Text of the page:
La_Valette




msg:3976607
 9:18 pm on Aug 21, 2009 (gmt 0)

Unless you are a big earner on GAN ($100k+/month) I doubt google will change this rule just for you, because to google, it's just few rice inside a pot. Google has no mercy to its banned adsense publisher, because they don't want to risk their credibility or reputation, because their bread and butter is adsense and adwords.

We're not asking for any rule change really - there is an appeal process already in place for disabled Adsense account and we'd like our appeal reconsidered. We're not a risk to Google's credibility or reputation either. I don't think we've ever been a risk to anybody's credibility or reputation for that matter.

I am quite certain that reconsidering Adsense appeals for good GAN publishers who had Adsense accounts disabled in the past would be a good business decision for Google.

kire1971




msg:3977698
 2:07 pm on Aug 24, 2009 (gmt 0)

I was also deactivated from AdSense more than 4 years ago for invalid clicks and all appeals have been denied or ignored. I still have no idea where the invalid clicks might have come from but, like La_Valette, I have given up on the issue and don't even want to be part of AdSense anymore.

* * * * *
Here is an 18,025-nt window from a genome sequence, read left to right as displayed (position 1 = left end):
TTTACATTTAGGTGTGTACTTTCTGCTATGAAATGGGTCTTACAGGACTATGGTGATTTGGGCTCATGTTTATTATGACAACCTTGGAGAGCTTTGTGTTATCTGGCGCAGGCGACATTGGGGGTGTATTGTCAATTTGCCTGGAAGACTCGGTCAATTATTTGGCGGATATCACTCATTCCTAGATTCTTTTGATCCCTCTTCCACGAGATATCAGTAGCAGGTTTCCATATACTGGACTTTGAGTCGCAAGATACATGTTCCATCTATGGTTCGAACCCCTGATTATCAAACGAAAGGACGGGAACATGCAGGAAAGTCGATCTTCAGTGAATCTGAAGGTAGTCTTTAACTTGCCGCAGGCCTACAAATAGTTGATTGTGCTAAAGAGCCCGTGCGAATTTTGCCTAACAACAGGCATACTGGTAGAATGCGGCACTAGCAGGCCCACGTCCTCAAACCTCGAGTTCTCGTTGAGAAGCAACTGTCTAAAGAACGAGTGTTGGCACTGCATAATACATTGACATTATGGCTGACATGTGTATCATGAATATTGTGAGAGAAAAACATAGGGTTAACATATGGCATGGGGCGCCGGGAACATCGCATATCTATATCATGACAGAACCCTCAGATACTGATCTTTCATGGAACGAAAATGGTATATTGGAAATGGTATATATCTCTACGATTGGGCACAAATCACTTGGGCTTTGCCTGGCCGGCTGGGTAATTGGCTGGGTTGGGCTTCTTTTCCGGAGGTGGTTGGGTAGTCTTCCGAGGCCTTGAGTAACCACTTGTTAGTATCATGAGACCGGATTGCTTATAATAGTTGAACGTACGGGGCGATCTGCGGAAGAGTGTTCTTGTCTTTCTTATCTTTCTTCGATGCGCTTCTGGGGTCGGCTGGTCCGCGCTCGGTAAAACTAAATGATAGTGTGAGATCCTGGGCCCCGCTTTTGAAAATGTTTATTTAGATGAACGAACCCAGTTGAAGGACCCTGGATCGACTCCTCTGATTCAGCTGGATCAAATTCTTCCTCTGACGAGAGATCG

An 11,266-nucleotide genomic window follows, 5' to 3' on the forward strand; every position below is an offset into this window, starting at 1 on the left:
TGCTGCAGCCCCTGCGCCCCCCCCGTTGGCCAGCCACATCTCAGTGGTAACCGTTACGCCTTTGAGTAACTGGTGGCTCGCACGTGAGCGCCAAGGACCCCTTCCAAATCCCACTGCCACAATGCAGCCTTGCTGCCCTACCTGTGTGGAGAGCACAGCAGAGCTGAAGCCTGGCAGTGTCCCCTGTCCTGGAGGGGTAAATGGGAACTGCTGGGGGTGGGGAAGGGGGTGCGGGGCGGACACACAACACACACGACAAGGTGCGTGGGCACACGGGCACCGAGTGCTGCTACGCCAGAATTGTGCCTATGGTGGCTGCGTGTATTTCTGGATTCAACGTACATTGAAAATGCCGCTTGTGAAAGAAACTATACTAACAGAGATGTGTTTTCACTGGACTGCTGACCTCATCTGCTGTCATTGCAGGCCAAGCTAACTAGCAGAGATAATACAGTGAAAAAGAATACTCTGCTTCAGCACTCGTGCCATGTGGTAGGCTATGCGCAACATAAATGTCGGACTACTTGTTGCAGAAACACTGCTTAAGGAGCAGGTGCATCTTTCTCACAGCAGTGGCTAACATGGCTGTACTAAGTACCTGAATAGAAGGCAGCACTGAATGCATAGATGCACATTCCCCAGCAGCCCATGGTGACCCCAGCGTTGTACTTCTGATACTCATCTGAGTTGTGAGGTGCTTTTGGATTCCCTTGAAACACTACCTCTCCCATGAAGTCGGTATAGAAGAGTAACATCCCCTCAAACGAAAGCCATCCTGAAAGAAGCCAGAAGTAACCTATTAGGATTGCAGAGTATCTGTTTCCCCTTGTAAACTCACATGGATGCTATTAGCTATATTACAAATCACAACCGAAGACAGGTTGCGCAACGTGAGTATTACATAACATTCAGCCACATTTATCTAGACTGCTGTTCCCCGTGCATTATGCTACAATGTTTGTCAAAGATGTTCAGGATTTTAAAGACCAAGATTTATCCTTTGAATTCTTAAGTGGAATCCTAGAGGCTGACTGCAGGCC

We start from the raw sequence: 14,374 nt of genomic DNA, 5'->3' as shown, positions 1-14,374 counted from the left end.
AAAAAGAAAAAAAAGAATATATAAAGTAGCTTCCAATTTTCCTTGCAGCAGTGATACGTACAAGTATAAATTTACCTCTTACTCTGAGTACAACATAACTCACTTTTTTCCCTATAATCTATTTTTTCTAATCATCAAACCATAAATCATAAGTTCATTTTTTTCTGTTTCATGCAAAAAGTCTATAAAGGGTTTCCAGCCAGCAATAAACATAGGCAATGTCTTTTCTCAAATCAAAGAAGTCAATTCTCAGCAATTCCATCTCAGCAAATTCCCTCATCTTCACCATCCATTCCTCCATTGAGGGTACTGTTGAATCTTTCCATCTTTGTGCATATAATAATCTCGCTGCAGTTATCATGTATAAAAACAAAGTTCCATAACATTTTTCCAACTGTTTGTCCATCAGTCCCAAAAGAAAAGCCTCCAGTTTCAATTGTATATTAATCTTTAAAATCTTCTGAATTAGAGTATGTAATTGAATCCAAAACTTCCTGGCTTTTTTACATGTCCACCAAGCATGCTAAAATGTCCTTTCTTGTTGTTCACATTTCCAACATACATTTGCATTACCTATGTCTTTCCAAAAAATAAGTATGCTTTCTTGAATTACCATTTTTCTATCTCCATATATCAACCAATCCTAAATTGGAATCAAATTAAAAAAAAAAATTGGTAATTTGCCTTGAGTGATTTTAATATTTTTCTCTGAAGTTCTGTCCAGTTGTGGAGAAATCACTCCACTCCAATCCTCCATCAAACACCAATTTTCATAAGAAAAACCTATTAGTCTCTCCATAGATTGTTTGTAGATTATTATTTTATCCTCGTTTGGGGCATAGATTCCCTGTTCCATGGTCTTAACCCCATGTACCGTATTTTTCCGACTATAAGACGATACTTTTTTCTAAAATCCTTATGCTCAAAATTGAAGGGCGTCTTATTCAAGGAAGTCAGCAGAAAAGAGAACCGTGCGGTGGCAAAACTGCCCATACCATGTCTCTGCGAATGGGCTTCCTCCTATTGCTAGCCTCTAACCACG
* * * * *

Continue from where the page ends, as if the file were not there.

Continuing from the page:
I do however want to remain a GAN publisher. I've been a Performics (GAN) publisher since before there was an AdSense and now I am likely to get removed at the end of October. In fact, when AdSense began, it was a Google representative that contacted me about joining AdSense. I guess I wish I never made that decision.

Surely, with all the experts and programmers at Google, there must be a way to simply deactivate the AdSense portion of the account while still remaining part of GAN. I can only assume that they don't want to do that.

At the very least, i'll have the satisfaction of closing my AdWords account and no longer giving them my advertising dollars.

coolfx35




msg:3977709
 2:20 pm on Aug 24, 2009 (gmt 0)

At the very least, i'll have the satisfaction of closing my AdWords account and no longer giving them my advertising dollars.

In my case, they didn't want my advertising dollars.

I was spending around $1k per month on adwords, until 2 months ago, my adwords account was banned for creating more than one account since because my adgroup maxed out(allowed 25 adgroups per adword account)

The new account I did used a $25 dollar promotional code I got from my hosting company.

I know it's not within the topic, but I just had to get it out.

Google seriously needs to review it's strict policies at times.

swa66




msg:3977982
 9:43 pm on Aug 24, 2009 (gmt 0)

Google seriously needs to review it's strict policies at times.